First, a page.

Charles Oakley, Lorenzen Wright or Erick Dampier. That means
Phoenix probably will wait for the initial free-agent frenzy to
pass and then try to pluck its big body from a group that could
include Mark Bryant, Terry Cummings, Greg Foster, Jermaine
O'Neal, Bo Outlaw and Michael Stewart.

Meanwhile, the Suns' top priority is locking up free-agent
forward Cliff Robinson, who guards everyone from centers to
point guards. Phoenix could also use some more athleticism.

A Fine Line

Speaking at West Chester (Pa.) University's commencement: "Who
says dreams don't come true? You're graduating, and the Sixers
are in the playoffs."

COLOR PHOTO: SCOTT CUNNINGHAM/NBA PHOTOS Usually a fiery defender, Mutombo burned Detroit for an average of 22.5 points in Games 1 and 2.

COLOR PHOTO: DAVID E. KLUTHO Francis's speed and athleticism ensure that he'll be picked, if not first, at least in the top five.

Around The Rim

Count Golden State among the teams that will make a run at free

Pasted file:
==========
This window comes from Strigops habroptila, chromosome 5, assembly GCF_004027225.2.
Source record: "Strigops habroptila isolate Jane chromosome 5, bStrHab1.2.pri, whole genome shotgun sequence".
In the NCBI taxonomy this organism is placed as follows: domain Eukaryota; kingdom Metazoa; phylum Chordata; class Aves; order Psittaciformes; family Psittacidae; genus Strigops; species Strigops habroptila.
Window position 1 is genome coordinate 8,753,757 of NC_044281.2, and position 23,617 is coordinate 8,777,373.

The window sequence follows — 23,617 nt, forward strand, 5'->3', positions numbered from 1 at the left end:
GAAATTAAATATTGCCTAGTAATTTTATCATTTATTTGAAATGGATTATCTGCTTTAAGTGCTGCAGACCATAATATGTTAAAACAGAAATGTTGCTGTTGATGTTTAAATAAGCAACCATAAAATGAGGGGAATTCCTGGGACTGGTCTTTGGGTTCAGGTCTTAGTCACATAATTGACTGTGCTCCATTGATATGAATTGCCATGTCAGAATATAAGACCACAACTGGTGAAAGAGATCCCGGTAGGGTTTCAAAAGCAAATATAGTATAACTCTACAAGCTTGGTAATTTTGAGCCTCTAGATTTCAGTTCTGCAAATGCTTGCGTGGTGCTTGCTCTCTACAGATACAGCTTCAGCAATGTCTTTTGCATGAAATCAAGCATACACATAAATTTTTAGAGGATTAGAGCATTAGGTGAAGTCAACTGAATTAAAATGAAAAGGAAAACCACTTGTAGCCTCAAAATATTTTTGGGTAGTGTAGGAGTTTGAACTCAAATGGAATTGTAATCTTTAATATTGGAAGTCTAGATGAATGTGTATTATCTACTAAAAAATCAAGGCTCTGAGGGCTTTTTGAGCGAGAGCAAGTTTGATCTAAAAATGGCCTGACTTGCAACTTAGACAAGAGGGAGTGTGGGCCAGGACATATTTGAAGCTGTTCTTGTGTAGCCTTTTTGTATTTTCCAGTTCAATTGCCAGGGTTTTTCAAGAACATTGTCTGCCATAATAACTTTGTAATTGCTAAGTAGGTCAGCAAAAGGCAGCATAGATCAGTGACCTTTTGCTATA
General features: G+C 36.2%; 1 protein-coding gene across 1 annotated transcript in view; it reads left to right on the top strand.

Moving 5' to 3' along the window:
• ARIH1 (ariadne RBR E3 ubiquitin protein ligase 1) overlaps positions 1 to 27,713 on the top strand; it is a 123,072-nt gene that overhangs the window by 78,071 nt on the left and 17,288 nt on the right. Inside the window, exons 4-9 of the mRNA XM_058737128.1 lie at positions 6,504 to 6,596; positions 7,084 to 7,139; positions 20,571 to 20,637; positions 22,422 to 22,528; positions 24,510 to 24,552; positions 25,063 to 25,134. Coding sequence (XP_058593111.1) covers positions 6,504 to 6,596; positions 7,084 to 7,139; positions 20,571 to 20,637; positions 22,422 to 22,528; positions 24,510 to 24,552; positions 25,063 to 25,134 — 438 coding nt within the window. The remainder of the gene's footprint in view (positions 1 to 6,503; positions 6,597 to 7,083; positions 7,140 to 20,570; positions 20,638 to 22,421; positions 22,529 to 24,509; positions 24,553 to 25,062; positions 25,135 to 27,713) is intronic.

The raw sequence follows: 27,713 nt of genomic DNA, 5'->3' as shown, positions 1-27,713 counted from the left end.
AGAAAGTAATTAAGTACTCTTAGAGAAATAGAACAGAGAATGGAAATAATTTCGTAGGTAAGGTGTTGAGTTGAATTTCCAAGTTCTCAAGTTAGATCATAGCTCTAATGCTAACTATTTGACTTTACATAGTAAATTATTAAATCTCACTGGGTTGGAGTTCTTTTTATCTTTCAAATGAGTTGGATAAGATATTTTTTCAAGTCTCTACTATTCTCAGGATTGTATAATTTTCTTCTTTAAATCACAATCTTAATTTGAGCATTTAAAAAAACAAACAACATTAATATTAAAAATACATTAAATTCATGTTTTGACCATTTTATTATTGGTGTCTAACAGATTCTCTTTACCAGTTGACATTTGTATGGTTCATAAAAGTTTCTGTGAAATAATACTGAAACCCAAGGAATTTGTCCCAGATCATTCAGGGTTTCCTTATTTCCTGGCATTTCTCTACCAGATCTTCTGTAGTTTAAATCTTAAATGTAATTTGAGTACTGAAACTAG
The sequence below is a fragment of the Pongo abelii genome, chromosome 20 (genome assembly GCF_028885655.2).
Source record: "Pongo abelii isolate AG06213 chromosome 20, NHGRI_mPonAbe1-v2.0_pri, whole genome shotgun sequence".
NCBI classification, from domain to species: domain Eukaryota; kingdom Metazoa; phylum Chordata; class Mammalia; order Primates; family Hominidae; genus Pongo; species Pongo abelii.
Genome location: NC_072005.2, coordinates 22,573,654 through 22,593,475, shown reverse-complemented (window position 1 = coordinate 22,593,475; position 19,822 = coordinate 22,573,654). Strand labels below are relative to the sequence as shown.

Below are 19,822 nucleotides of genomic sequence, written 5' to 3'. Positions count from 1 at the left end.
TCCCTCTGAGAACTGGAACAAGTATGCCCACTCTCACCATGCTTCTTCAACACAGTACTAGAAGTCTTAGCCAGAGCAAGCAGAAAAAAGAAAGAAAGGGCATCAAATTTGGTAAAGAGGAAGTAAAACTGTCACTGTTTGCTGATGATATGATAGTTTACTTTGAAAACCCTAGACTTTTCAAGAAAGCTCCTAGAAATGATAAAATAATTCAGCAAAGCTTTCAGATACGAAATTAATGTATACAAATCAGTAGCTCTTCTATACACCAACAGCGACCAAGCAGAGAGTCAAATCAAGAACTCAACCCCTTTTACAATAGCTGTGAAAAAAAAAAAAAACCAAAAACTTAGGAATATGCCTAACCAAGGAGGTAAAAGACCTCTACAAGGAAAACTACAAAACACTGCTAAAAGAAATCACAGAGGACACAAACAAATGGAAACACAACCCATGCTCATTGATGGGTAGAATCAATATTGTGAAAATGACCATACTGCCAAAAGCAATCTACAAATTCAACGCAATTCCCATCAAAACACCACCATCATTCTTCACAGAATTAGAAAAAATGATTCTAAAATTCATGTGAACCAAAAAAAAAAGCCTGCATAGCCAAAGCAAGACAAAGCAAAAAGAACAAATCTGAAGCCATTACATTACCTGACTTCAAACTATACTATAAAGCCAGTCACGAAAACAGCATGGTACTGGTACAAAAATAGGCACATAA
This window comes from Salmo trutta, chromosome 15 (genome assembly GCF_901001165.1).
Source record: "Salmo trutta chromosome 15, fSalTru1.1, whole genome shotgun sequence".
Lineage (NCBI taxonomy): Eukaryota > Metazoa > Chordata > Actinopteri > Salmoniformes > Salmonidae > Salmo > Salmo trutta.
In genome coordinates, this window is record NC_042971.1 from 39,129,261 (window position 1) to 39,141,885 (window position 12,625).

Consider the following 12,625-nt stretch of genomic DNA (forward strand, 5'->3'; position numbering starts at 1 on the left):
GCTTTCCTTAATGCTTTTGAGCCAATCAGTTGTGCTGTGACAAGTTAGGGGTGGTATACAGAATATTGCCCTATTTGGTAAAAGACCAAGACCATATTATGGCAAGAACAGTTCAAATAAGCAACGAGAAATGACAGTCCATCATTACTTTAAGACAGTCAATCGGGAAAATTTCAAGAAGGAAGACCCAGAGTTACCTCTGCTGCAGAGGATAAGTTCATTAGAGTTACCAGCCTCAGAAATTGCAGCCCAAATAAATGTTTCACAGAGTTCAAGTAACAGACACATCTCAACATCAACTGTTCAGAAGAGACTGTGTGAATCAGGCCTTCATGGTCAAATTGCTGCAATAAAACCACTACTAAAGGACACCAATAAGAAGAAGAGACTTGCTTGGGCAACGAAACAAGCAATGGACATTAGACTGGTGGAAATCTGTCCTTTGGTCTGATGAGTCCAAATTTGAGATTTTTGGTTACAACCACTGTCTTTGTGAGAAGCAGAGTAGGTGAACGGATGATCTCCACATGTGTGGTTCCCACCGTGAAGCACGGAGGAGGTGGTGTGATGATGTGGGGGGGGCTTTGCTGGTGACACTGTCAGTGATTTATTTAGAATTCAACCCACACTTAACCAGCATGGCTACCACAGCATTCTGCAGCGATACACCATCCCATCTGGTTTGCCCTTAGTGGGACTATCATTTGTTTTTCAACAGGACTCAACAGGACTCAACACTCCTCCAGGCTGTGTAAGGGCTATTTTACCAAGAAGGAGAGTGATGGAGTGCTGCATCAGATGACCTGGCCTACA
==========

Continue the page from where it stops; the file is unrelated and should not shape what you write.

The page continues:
agent Mitch Richmond. Washington has said that it wants to
re-sign its shooting guard, but sources say there have been no
contract talks since the season ended....

Retiring Detroit veteran Joe Dumars's final gift to the game was
the advice he gave Philly guard Allen Iverson during the season.
Dumars says he reminded Iverson to keep doing the right things.
"He was very receptive," Dumars says. "Allen is what I call an
'environment guy.' Put him with the right people, and he'll be

Sources say Vancouver will be open to offers for its first-round
draft pick, in hopes of acquiring some veterans to add to its
young nucleus of Shareef Abdur-Rahim, Mike Bibby and Bryant (Big
Country) Reeves....

Word out of Miami is that forward Jamal Mashburn may be on the
trading block. You can be sure that Heat coach Pat Riley hasn't
lost the number of Boston coach Rick Pitino, who coached
Mashburn at Kentucky and has tried to acquire him before....

Scouts predict that at the predraft camp in Chicago in June,
Duke's Elton Brand will measure closer to 6'6" than to the 6'8"
that the Blue Devils listed in their media guide....

UCLA's Baron Davis's downside, according to league general
managers, is that he's too much of a one-on-one player. But as
one Western Conference executive noted, "The thing we love about
him is he's got some of that Gary Payton nastiness that you just
can't teach."